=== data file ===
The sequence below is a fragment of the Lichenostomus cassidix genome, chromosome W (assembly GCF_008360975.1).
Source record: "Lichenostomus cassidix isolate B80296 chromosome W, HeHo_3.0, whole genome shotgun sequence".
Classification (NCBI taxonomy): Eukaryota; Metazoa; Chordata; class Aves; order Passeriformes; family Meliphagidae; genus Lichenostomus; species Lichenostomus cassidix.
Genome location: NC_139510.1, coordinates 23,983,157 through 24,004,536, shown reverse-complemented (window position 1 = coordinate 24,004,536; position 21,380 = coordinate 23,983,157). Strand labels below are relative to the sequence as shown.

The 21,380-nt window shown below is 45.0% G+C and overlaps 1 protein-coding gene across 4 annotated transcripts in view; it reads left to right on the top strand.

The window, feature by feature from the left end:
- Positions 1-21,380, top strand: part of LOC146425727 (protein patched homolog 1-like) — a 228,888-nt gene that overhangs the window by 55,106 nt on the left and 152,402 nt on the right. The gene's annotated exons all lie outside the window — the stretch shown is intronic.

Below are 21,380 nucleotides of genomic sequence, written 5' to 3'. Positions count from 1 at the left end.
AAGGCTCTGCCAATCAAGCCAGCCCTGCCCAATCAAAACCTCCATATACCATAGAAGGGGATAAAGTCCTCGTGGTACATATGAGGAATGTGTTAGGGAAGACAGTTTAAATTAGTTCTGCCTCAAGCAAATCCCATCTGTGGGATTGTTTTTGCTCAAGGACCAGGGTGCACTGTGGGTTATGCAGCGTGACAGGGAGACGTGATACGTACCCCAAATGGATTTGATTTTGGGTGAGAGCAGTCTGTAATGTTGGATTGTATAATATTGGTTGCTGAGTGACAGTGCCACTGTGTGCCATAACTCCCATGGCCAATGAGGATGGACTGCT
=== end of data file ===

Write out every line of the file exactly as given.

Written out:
The sequence below is a fragment of the Lichenostomus cassidix genome, chromosome W (assembly GCF_008360975.1).
Source record: "Lichenostomus cassidix isolate B80296 chromosome W, HeHo_3.0, whole genome shotgun sequence".
Classification (NCBI taxonomy): Eukaryota; Metazoa; Chordata; class Aves; order Passeriformes; family Meliphagidae; genus Lichenostomus; species Lichenostomus cassidix.
Genome location: NC_139510.1, coordinates 23,983,157 through 24,004,536, shown reverse-complemented (window position 1 = coordinate 24,004,536; position 21,380 = coordinate 23,983,157). Strand labels below are relative to the sequence as shown.

The 21,380-nt window shown below is 45.0% G+C and overlaps 1 protein-coding gene across 4 annotated transcripts in view; it reads left to right on the top strand.

The window, feature by feature from the left end:
- Positions 1-21,380, top strand: part of LOC146425727 (protein patched homolog 1-like) — a 228,888-nt gene that overhangs the window by 55,106 nt on the left and 152,402 nt on the right. The gene's annotated exons all lie outside the window — the stretch shown is intronic.

Below are 21,380 nucleotides of genomic sequence, written 5' to 3'. Positions count from 1 at the left end.
AAGGCTCTGCCAATCAAGCCAGCCCTGCCCAATCAAAACCTCCATATACCATAGAAGGGGATAAAGTCCTCGTGGTACATATGAGGAATGTGTTAGGGAAGACAGTTTAAATTAGTTCTGCCTCAAGCAAATCCCATCTGTGGGATTGTTTTTGCTCAAGGACCAGGGTGCACTGTGGGTTATGCAGCGTGACAGGGAGACGTGATACGTACCCCAAATGGATTTGATTTTGGGTGAGAGCAGTCTGTAATGTTGGATTGTATAATATTGGTTGCTGAGTGACAGTGCCACTGTGTGCCATAACTCCCATGGCCAATGAGGATGGACTGCT